We no longer allow book requests because many readers have abused the feature.

Revelle: Epilogue


The soft notes of the clarinet faded as we entered the decadent hotel lobby. I whirled toward Jamison. “Can we afford this?”

He beamed. “I may know nothing about gemstones, but I know dollar bills.”

Dirty mainland money. The coins, I liked, but in four months, I still hadn’t gotten used to the crinkled bills.

“We can only stay for a night,” he admitted, tucking my hand into the crook of his arm.

We made our way to the front desk, slowing to admire the enormous chandeliers. Gold accents frosted every surface, from the ceiling panels to the marble floor. The hotel was like a gilded cake. My Revelle blood hummed as guests floated through the lobby, jewels whispering from beneath their long fur coats.

“This is too nice,” I murmured, though I couldn’t look away from the gorgeous décor. My fingers itched for my precious camera, the used one Jamison had bartered for in Philadelphia. I’d take a picture later. Nana absolutely had to see this lobby.

“They paid me well at the docks,” he said quietly. “Besides, we said we’d celebrate.”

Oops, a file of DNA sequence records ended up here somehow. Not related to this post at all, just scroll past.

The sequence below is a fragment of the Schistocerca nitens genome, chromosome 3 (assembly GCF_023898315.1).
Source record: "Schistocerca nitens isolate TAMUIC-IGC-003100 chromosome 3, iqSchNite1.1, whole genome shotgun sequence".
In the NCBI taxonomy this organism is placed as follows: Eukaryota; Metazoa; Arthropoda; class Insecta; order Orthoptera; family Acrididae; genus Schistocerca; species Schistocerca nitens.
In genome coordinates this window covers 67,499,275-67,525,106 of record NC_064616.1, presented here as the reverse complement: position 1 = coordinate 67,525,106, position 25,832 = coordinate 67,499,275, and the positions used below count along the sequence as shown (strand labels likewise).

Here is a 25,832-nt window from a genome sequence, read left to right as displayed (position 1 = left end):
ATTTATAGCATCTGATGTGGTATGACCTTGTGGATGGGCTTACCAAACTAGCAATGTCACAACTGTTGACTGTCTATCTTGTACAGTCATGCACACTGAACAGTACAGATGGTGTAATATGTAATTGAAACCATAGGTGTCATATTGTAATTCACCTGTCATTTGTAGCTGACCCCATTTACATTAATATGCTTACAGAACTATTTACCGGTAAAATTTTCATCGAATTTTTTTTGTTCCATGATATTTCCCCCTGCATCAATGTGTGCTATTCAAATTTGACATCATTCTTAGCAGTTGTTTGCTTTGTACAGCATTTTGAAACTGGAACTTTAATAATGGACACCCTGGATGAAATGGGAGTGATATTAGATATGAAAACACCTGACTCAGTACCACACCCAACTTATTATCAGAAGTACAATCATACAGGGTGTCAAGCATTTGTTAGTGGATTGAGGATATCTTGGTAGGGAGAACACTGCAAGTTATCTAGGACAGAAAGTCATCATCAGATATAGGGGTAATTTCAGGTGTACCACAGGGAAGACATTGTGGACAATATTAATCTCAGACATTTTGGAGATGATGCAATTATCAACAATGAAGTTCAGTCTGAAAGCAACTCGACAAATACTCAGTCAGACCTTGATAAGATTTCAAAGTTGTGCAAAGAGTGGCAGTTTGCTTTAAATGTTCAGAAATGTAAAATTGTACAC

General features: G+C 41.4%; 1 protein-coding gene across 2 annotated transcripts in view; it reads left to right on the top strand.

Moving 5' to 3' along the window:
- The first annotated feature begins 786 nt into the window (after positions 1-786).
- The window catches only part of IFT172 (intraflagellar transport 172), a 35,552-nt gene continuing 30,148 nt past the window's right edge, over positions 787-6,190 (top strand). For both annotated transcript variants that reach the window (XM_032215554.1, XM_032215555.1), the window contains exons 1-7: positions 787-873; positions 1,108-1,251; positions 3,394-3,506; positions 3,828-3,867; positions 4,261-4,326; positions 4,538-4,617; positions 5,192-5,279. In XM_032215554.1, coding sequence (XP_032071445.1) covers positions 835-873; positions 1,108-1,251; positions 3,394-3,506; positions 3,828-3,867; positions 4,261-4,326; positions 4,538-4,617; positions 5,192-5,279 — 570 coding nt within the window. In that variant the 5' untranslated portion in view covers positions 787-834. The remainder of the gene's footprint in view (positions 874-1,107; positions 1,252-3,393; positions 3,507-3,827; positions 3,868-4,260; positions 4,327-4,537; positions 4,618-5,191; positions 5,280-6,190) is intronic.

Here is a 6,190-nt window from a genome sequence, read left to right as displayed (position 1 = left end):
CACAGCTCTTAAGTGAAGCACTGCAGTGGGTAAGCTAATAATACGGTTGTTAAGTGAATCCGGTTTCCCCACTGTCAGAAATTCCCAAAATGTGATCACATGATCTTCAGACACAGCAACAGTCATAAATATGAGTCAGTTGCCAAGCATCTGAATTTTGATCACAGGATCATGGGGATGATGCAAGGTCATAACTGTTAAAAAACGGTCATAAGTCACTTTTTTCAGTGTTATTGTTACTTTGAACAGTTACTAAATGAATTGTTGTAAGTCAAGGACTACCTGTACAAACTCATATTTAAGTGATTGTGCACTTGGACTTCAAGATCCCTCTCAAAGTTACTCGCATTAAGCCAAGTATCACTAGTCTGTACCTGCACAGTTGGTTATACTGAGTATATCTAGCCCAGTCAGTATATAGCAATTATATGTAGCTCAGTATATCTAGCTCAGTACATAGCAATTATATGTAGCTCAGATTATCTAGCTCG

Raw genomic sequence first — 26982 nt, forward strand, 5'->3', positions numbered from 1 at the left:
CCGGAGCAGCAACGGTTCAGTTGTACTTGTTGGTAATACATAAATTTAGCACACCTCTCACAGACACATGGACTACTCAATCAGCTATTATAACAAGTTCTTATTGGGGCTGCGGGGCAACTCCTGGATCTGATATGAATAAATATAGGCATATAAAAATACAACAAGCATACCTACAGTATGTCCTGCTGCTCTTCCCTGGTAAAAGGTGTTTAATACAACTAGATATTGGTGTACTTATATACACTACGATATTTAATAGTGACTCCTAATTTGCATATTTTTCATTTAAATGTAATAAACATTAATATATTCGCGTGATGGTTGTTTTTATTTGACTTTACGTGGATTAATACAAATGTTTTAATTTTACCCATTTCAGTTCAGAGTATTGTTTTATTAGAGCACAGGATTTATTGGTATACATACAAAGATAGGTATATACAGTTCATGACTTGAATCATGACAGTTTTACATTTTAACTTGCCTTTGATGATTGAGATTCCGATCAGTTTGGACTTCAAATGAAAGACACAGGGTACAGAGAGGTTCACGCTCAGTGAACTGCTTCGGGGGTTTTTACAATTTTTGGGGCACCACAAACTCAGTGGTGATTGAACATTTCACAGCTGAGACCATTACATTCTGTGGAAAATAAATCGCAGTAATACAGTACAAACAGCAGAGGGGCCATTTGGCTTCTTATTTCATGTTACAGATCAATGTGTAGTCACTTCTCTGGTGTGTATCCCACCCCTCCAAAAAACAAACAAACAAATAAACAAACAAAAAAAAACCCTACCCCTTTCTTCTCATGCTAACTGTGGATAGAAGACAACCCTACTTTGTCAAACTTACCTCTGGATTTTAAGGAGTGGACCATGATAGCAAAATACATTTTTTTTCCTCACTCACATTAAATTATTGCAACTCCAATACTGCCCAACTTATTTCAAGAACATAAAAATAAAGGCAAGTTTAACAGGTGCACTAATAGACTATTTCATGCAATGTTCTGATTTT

Four months. It’d been four months since we left Charmant, which meant that if a Chronos wanted to turn back time to investigate Dewey’s death, they’d have to shave thirty-three years off their life. Would they be willing to sacrifice so much for their estranged kin?

After four months, we’d celebrate. We’d promised each other that.

The young woman behind the desk motioned for us to approach. Her cheeks flushed ever so slightly as she ogled Jamison, but once she took in our plain clothes, sullied after so much travel, her smile thinned. “We don’t allow non-guests to use our facilities.”

Irritation hummed from Jamison, but I pressed a hand to his chest. “Actually, we’re checking in.”

“One room or two?” She kept her eyes trained on Jamison as if I hadn’t spoken. Such a ridiculous mainland custom, ignoring women.

“One.” I waved Dewey’s heavy engagement ring. “Do you have a honeymoon suite?”

Her eyes widened at the enormous rock on my finger. Even in a place as decadent as this hotel, the diamond was unparalleled. We’d debated keeping it hidden in our belongings, but the desolate campgrounds we frequented never felt sufficiently safe to leave it behind. So I dyed my hair golden, cut it in a bob like Trys’s, and prayed no one would recognize me—or question the origins of the extravagant ring I wore.

“That’s positively beautiful,” she admitted rather reluctantly. With a slight shake of her head, she returned her attention to Jamison. “We have a honeymoon suite, sir, for six dollars per night. I presume that’s out of your budget.”

Jamison winced. Six dollars was more than we had, and even if we could afford it, the price was absurd. We could stay a week at a decent hotel for less.